How COVID-19 and social conflict responses relate
From the Chilean miracle to hunger protests
COVID-19 broke out in Chile in March 2020, in the midst of an intensive social conflict rooted in the deep-seated inequalities caused by the free-market reforms in the country implemented since the dictatorship era of Pinochet in the nineties. Underlying the protests and demonstrations there was a big discontent from several sectors of the population that barely received the benefits of the free-market economy that once put the country as a leader and example in the Latin American region. The government seemed to be unaware of the problems that most of the population was facing and, as this research showed, the measures implemented to stop the spread of the virus also demonstrated the scarce knowledge of the livelihood conditions of many. The government’s response to the pandemic was to implement dynamic quarantines, to declare a “state of emergency” and to set a curfew. The population started to claim that the pandemic was the perfect excuse for the government to implement authoritarian measures to diminish social conflict. As we researched, these measures showed the deep-rooted inequality in the country. While a part of the population could keep working and maintaining a certain level of life, many lost their jobs (mostly informal) and could not sustain their everyday life, starting a new type of demonstration: hunger protests. Chileans mobilized again but this time to cover the most vulnerable sectors immediate needs, like hunger, by organizing ollas communes (common pots). Through a qualitative research approach, our study used secondary data analysis (mainly press) mixed with semi-structured interviews. Five key informants from the private, social, and public sectors were consulted via the Zoom platform. After analyzing the data, we concluded the case of Chile shows how pre-existing conflict dynamics can be strongly intertwined with pandemic responses as earlier protests for greater equality paved the way for a climate facilitating ‘hunger protests’ during the pandemic. However, the path for collective action was also paved as in response to growing mistrust in the state, citizens had a strong social mobilization base to face needs like hunger.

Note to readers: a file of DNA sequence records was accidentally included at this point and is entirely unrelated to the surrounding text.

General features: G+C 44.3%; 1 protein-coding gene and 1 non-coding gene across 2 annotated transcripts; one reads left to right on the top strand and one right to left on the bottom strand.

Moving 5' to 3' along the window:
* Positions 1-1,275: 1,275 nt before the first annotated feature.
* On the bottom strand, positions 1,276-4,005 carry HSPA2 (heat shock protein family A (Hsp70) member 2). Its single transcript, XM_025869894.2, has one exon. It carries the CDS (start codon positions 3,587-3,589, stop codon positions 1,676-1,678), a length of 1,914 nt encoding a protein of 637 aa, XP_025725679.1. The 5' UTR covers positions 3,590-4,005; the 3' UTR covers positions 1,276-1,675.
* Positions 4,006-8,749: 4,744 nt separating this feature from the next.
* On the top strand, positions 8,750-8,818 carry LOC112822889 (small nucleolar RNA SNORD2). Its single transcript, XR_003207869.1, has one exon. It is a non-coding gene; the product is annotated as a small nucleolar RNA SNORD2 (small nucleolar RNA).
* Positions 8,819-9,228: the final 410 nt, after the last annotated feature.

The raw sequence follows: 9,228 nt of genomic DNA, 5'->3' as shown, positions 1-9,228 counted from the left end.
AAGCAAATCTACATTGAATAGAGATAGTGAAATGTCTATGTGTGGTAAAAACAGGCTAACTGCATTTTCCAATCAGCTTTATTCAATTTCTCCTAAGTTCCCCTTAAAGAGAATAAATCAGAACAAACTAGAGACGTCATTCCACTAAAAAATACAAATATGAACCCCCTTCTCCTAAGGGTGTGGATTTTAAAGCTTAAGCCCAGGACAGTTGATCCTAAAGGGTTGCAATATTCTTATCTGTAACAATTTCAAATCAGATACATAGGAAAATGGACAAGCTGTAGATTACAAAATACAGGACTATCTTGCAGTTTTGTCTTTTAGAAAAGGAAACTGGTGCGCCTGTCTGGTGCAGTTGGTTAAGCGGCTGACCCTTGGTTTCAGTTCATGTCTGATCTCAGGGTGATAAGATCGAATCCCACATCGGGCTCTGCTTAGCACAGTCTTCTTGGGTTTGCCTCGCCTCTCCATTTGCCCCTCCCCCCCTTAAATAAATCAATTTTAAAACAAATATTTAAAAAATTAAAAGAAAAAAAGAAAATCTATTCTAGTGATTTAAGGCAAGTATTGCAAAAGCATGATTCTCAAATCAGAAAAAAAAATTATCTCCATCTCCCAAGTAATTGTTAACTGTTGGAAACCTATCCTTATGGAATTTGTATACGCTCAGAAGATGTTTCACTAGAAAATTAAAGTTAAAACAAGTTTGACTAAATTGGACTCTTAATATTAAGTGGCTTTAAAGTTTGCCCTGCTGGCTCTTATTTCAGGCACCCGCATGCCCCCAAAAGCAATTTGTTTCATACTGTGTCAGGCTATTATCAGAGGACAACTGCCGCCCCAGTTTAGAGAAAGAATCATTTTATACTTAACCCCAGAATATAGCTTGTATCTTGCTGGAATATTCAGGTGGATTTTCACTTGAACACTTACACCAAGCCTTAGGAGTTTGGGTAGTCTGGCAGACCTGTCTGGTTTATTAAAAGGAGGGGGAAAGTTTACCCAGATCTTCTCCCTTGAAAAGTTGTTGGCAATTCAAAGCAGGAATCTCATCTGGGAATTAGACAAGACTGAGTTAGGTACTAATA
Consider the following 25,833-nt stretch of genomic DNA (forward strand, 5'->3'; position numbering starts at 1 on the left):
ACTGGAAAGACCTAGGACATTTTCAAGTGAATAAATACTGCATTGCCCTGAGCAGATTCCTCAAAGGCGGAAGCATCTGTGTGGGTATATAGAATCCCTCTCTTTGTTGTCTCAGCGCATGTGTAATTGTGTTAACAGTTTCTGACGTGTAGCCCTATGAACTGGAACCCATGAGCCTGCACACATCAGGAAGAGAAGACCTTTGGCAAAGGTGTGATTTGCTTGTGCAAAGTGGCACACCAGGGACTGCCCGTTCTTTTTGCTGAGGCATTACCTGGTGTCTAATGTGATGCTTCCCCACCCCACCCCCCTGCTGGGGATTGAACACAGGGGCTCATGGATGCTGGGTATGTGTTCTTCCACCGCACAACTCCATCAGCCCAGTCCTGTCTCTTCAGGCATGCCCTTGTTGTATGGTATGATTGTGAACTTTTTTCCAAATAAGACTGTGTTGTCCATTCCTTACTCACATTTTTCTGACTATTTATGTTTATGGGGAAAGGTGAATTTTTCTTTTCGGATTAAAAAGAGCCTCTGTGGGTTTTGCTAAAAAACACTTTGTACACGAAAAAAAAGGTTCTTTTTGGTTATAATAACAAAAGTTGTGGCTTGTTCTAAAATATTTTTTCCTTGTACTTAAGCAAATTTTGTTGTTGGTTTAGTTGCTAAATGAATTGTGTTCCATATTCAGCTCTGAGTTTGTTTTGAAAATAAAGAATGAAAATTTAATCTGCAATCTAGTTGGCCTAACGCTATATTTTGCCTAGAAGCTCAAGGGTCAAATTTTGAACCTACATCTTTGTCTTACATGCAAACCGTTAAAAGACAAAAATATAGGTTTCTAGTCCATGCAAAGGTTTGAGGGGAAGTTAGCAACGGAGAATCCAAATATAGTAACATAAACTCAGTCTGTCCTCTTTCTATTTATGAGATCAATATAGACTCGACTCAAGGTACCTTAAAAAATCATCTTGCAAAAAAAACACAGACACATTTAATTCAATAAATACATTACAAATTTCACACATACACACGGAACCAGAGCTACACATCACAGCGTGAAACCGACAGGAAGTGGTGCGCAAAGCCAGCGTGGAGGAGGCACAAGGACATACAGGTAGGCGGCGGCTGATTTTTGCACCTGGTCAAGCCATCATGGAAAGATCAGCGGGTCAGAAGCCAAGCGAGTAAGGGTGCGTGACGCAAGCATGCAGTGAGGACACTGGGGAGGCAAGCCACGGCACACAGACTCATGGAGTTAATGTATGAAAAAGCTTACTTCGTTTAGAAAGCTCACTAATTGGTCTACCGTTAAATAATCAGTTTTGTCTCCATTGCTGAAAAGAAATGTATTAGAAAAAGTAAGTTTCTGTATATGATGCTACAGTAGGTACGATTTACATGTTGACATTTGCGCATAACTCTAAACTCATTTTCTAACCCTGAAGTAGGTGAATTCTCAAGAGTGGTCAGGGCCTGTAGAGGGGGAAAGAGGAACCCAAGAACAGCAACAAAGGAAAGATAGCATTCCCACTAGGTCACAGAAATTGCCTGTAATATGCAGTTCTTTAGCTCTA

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|ISS Working Papers - General Series|
|Organisation||International Institute of Social Studies of Erasmus University (ISS)|
Alduenda Avila, A.I, & Ramos Vilches, C. (2021). How COVID-19 and social conflict responses relate (No. 681). ISS Working Papers - General Series. doi:1765/135532